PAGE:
ARTA Study Shows Tunnel Wash Process
with Peracetic Acid Kills C.diff Spores Study designed to replicate the laundry process using tunnel washer
and Peracetic acid offers promising results.
Within the healthcare setting, the human pathogen Clostridium difficile (C.diff) infects nearly 500,000 people each year and results in the deaths of 29,000. The bacterium targets those who are immune-compromised, aged, and on extended antibiotic therapies. A C.diff infection can result in a range of symptoms and diseases, including CDAD (Clostridium difficile Associated Diarrhea).
While there is currently significant interest in housekeeping and patient room decontamination, there is less known about killing C.diff spores during the laundering of contaminated patient bedding, patient gowns/clothing, healthcare worker garments, and reusable housekeeping supplies. To meet this challenge, ARTA undertook two controlled laboratory studies designed to illustrate the impact of professional laundering processes on the destruction of C.diff spores.
The conclusions from these two studies illustrate that (in the absence of an EPA-approved testing method specific to the laundering process), it is possible to use a modification of available methods to study C.diff spores.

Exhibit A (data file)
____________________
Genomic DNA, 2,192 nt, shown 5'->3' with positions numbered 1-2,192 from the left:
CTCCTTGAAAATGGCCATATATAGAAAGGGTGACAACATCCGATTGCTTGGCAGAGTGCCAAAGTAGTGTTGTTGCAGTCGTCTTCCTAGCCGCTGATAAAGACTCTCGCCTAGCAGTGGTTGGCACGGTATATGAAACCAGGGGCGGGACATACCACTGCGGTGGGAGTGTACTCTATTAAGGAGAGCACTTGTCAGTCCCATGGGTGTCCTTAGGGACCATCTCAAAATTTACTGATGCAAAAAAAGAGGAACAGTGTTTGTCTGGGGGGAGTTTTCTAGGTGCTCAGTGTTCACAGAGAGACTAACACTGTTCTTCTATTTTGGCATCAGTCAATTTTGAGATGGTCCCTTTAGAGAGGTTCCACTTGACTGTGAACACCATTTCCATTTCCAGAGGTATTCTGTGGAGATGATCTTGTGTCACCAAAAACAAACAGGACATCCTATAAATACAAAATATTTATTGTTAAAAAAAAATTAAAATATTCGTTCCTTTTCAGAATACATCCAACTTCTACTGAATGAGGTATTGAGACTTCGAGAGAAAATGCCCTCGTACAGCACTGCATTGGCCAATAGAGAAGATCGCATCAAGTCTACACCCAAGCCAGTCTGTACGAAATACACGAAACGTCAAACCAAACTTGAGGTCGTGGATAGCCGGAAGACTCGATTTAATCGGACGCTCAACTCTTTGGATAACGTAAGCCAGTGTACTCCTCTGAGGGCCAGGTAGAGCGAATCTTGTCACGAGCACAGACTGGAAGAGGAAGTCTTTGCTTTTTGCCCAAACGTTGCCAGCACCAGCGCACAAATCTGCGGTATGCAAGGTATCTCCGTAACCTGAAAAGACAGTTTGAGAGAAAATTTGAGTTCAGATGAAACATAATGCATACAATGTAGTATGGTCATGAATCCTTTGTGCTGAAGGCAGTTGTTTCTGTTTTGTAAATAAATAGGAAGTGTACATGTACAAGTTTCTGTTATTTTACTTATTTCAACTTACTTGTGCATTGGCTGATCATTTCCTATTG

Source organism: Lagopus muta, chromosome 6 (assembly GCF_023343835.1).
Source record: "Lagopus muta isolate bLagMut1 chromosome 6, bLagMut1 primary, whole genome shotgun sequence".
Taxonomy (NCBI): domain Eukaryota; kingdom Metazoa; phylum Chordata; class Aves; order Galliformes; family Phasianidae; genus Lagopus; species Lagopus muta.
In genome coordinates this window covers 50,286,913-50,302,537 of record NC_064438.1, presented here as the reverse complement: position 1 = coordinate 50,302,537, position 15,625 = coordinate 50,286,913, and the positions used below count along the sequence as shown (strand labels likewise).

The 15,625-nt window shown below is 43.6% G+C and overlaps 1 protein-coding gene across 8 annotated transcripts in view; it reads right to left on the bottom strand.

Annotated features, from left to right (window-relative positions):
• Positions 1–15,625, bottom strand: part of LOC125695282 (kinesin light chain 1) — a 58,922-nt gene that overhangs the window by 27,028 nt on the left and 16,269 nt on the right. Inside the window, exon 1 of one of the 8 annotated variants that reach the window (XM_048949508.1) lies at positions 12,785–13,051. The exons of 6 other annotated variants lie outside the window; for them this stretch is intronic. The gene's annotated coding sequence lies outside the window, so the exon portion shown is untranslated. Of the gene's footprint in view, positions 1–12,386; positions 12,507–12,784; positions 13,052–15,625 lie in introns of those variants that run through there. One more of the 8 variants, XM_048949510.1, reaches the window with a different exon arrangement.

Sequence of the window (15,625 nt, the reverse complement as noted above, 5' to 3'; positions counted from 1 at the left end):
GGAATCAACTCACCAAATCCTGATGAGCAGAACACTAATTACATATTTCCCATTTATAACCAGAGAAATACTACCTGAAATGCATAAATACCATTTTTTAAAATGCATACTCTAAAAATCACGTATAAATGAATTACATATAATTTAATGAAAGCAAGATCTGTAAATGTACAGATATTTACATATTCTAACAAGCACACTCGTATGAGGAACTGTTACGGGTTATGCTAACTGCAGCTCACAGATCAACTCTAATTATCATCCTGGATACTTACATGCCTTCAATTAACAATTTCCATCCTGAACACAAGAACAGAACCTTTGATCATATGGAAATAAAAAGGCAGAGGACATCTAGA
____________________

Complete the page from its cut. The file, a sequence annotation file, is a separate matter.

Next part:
The conclusions from Study 1 reinforce beliefs specific to the decontamination of hard non-porous surfaces in healthcare settings — sodium hypochlorite is effective at the destruction of C.diff spores. These findings also reinforce legacy beliefs specific to the historical laundering process, i.e., that sodium hypochlorite bleaching is effective at decontaminating textiles. The findings also suggest that the healthcare laundry market’s conversion away from use of chlorine containing bleaches may lead to bacterial spores that survive the laundering process.
In Study 2, focus was placed on the sequential steps employed by the modern tunnel washer laundering process and the varying physiochemical environments to which contaminated textiles are exposed. Study 2 takes the cumulative effects into consideration and demonstrates that, when taken as an aggregate, laundering contaminated healthcare linens in the absence of chlorine bleach can produce healthcare textiles rendered essentially free of C.diff spores.
These results are instrumental in substantiating the efficacy of a laundering program which has eliminated the use of chlorine bleaches in response to the prevalence of CHG-based surgical preps and hand washes, and which use Peracetic acid based laundering processes as an alternative bleaching mechanism.
Additional study into the efficacy of the United States tunnel washer laundry market on removal/destruction of C.diff spores is warranted as the adherence, removal, and destruction of the spores from synthetic and synthetic-blend cloths have not yet been evaluated.
ARTA thanks Gurtler Industries for supporting the C.diff studies with the expertise and time of Kevin McLaren and Steve Tinker. In addition, we thank Lynne Sehuslter for her comments and review.